When the lakes and ponds freeze over, beavers swim in the water underneath the ice. They have thick underfur that keeps them well insulted and a thick layer of fat under their skin. Beavers also keep their fur waterproof by rubbing an oily substance on their fur that is secreted from scent glands.
Beavers have large webbed hind legs that act as paddles when they swim through the water. They have a large flat tail that helps them steer through the water. They also have clear eyelids that make it possible for them to open their eyes underwater. These animals can stay under water for as long as 15 minutes because of their specially adapted lungs.
Beavers have wide, hairless, flat tails. Their tails are not only used for steering but also for balance, warning signals, and fat storage. When beavers chew on trees they use their tail like a kick stand to give them support. When a beaver feels threatened by danger it will slap its tail on the water as a warning to the predator. Beavers also store fat in their tails for the long, cold winters.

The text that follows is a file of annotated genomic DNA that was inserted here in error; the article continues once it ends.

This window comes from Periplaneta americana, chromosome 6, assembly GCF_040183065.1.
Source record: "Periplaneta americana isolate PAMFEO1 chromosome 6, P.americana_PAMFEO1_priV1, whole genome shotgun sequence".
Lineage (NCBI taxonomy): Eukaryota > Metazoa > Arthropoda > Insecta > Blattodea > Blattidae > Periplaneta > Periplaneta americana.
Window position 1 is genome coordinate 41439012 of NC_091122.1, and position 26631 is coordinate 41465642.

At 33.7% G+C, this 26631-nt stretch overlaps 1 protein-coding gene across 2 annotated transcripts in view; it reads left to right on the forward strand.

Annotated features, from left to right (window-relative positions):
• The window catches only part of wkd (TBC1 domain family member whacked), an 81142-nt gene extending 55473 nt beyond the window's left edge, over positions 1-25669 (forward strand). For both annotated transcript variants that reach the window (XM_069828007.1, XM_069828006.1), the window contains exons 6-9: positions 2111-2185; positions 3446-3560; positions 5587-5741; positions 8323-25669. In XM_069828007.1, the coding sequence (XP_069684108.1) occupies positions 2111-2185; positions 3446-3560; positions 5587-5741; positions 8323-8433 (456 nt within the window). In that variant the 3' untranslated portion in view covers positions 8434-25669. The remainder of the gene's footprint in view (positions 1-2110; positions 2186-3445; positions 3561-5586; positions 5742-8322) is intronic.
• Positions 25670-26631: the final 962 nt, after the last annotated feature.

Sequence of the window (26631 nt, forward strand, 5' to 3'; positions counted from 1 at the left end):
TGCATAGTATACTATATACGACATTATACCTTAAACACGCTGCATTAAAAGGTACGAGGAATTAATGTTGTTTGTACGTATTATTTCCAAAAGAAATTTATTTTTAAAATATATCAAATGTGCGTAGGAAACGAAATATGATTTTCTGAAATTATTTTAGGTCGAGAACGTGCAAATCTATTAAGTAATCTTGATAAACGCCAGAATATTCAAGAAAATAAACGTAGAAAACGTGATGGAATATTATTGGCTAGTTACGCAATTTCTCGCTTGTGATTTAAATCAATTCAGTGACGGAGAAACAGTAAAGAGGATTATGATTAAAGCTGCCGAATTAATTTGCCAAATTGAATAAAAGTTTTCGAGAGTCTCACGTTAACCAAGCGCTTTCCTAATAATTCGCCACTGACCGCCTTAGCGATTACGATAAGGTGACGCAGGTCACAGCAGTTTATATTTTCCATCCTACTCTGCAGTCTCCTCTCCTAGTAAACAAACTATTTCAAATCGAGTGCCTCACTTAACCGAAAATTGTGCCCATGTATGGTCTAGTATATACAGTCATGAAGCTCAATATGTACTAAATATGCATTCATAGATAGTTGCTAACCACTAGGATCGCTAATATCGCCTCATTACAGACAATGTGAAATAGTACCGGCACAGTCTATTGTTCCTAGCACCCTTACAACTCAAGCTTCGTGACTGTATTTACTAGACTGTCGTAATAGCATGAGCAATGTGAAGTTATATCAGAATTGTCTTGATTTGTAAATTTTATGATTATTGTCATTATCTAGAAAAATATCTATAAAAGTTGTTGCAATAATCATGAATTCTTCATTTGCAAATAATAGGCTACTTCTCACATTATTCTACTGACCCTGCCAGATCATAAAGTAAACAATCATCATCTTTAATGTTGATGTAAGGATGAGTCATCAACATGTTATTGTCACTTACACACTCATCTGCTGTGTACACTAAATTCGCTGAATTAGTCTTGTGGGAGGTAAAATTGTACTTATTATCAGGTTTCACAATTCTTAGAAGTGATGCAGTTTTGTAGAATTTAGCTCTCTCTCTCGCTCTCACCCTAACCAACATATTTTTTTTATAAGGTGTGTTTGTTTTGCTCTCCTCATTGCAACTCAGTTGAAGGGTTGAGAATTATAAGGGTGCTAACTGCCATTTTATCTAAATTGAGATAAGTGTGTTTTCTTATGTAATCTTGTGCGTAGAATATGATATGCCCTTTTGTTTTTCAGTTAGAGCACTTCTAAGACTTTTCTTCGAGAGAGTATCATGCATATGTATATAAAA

Beaver dams and lodges are two easily identifiable clues of beaver activity. Another clue is to look at the trees along the shoreline to see any signs of gnawed trees. Beavers have a dramatic effect on the land. The dams they create provide new habitat for fish, plants, otters, and other underwater creatures. The new ponds also provide new water sources for moose and wolves. The land that dries up near the dams also becomes reforested because of its rich, fertile soil. Beavers are extremely important for our forests.
Did you know that beavers are responsible for the exploration and settlement of Canada and large parts of the northern US? In the 1500s, European fishermen brought beaver robes purchased from the Indians back to Spain. The Europeans prized the beaver fur because of its warmth and its ability to be made into felt hats. Soon there was a quest in Europe to collect beaver skins from Canada and the US to sell back home. In the 1600s British merchants traded with the local Cree Indians for beaver skins. The Indians did all of the trapping and the Europeans traded them blankets, weapons, and beads for the skins. The Europeans hired French Canadian farm boys known as voyageurs to paddle huge birch bark canoes from Montreal to the Indian villages to collect the beavers. Beaver populations all over North America decreased rapidly until the 1900s when regulations were set that limited the number trapped.
Beaver dam. Luther Goldman Image Source
Map of the North American Beaver’s range. Dark green indicates where they are native. Light green indicates where they have been introduced. Image Source
Stensaas, M. 1993. Canoe country wildlife: A field guide to the North Woods and Boundary Waters. Pfiefer-Hamilton, Duluth.
Whitaker, J.O. 1998. National Audubon Society Field Guide to North American Mammals. Alfred A. Knopf, New York.